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As unto the Lord

In the hierarchy of chores, porch sweeping ranked among the lowliest, and none of the children wanted the assignment. In the morning sunshine but out of the range of the breeze, the porch stretched long and wide across the front of the 1897 orphanage.

Sarah, a small child of eight or nine, lived under the line of vision of most people. But she was not quiet; she romped the playground with her friends, laughing as the wind played with her hair and tossing it back from her eyes, running ever faster toward the swings at the corner beneath the pecan trees. She was tiny but her strength both physically and mentally made her a formidable teammate in Red Rover matches; captains knew to choose her quickly. Even so, the orphan girl was overlooked by casual observers.

When time came for passing out chores, sweeping the porch often fell to Sarah –– it was a least-liked chore. The broom left trails of dirt and dust. So, the sweeper had to be diligent to achieve the matron’s desired result.

One August morning, the cottage matron happened to pass by as Sarah was sweeping. No one was near, but Sarah’s mouth moved constantly as she went about her work –– curiosity drew the matron closer. A quick glance took in the very clean path the child cut as she moved rhythmically about her job. Obviously, Sarah would not need to go back a second time with her broom; her careful work showed her attention, and the matron could not help but smile when she heard Sarah’s words. With each sweep of the broom, Sarah repeated, “As unto the Lord, as unto the Lord” in a slow sing-song that kept time with the broom’s motion.

The matron did not need to wonder at the care going into this lowly chore –– Sarah had a holy focus. Her attitude changed the menial task into a gift of service. Sweeping became Sarah’s offering. No small wonder that the porch looked best when Sarah did the job.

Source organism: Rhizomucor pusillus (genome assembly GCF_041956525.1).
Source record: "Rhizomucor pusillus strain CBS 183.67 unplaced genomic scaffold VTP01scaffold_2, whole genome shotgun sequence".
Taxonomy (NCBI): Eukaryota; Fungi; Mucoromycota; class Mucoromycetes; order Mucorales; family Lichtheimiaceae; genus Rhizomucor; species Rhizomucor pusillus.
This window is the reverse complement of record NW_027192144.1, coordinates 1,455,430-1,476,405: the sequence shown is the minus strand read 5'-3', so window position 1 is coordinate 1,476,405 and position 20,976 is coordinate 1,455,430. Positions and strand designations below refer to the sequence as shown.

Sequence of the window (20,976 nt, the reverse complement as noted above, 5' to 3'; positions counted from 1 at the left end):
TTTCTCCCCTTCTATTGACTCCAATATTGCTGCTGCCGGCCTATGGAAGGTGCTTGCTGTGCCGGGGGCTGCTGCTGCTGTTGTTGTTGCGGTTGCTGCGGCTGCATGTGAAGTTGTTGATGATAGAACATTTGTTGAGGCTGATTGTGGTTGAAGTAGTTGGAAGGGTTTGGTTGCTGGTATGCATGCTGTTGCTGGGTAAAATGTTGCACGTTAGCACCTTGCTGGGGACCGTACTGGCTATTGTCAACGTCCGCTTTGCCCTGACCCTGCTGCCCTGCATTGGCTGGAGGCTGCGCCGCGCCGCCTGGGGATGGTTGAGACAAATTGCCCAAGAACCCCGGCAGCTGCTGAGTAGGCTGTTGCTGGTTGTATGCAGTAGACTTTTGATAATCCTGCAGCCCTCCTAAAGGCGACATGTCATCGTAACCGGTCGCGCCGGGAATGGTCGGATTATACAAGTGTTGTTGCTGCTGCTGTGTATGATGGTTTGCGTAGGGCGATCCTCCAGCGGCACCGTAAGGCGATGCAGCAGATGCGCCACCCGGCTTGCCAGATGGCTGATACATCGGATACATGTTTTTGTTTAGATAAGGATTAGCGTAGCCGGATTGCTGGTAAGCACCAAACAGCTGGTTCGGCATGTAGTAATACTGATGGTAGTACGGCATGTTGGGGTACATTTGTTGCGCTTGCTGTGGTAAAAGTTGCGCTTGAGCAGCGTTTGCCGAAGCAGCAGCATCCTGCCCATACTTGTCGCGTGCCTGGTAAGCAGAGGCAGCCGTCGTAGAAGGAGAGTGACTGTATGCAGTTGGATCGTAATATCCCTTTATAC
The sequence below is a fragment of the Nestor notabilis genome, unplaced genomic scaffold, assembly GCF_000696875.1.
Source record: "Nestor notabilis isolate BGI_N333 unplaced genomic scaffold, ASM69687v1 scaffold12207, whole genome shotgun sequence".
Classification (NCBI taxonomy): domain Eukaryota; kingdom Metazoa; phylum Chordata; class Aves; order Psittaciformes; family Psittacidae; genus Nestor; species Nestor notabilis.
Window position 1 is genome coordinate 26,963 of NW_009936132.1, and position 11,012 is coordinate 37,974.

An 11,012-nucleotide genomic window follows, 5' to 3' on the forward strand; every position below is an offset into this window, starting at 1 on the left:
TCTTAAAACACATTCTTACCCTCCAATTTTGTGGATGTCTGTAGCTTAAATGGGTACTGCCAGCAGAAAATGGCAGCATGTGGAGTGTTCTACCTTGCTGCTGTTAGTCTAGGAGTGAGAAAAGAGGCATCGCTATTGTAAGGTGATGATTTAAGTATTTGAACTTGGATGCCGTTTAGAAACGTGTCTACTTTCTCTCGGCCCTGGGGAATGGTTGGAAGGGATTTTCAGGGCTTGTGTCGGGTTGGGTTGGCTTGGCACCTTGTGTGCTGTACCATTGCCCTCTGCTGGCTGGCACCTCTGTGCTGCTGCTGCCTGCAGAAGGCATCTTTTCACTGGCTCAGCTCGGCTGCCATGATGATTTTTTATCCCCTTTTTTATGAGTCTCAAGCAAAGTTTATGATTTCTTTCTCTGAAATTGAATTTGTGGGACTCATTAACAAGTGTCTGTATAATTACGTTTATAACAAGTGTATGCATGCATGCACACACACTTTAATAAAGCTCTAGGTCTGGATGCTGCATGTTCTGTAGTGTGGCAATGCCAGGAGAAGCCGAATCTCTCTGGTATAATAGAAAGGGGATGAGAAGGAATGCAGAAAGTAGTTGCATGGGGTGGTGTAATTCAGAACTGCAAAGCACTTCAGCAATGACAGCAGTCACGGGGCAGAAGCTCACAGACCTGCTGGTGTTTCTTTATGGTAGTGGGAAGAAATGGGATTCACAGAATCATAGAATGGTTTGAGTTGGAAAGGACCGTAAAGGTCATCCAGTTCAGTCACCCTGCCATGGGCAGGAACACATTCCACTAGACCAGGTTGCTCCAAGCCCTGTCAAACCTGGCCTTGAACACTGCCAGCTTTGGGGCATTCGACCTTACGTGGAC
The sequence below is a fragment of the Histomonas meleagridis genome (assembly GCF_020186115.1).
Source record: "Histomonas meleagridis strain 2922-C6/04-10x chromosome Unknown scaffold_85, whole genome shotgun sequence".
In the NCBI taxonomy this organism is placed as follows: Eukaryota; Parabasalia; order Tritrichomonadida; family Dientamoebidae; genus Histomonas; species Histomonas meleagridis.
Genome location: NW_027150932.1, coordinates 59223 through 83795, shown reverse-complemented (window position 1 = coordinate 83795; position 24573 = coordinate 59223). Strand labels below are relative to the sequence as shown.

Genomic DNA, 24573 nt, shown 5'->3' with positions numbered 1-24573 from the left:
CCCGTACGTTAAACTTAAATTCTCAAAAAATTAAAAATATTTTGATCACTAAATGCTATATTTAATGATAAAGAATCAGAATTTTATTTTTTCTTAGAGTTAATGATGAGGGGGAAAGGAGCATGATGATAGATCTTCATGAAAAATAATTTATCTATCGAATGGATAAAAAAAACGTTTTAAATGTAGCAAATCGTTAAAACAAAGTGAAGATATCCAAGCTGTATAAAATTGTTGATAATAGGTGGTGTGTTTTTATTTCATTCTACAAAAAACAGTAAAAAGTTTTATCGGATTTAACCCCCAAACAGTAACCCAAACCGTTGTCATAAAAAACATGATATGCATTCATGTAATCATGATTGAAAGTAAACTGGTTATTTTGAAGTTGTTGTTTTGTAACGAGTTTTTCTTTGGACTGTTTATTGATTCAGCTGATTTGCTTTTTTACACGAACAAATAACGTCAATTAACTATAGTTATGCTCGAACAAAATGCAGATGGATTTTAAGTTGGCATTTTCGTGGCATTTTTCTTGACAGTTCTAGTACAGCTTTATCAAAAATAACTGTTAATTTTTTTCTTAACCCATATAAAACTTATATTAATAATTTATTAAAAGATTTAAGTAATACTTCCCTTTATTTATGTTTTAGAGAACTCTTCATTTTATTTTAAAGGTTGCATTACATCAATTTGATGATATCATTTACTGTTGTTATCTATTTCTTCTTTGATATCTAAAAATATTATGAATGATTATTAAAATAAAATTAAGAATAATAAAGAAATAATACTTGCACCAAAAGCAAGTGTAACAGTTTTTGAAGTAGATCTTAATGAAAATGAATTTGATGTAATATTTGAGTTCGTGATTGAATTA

Recently, I took a few days and retreated to the mountains. The solitude forced me to disconnect from the hundreds of things bidding for my attention every day. Not being distracted,I became keenly aware of my surroundings.

My awareness of the silence, of the birds’ morning chorus, and of the comings and goings of others as I sat in solitude was heightened. I watched those serving at the retreat center as they went about doing chores. One task appeared no more important than another. The work was common, but to the staff, it was not menial work. All work was done with a God honoring attitude.

The Apostle Paul wrote to the Colossians about work. He did not rank the importance of the jobs they did. Instead, Paul said that “whatever” the chore –– big or small –– “work at it with all your heart.” He undergirds the idea that work is to be done with integrity, humility and love.

Paul teaches that as believers, the work we do is not done for people –– those who have authority over us or who can reward or even punish us. But we are to work “as though you were working for the Lord.”

My dad underscored these teachings when he drilled into me, “Whatever you do, do it well.” He taught that a job is not complete until you have given 110%. He was determined to satisfy the ones that mattered most when he left his job every evening – himself and the Lord.

We will work to make a living more than 100,000 hours of our lives. The “how” in which we do our work is what gives it true significance. Doing our jobs “as unto the Lord” makes it holy work. And when our personal job description includes honoring God, the impact on the lives around us is tangible. People can come into our homes and see we follow Jesus. They can go with us to church and worship with us.

May our work be holy as unto the Lord.

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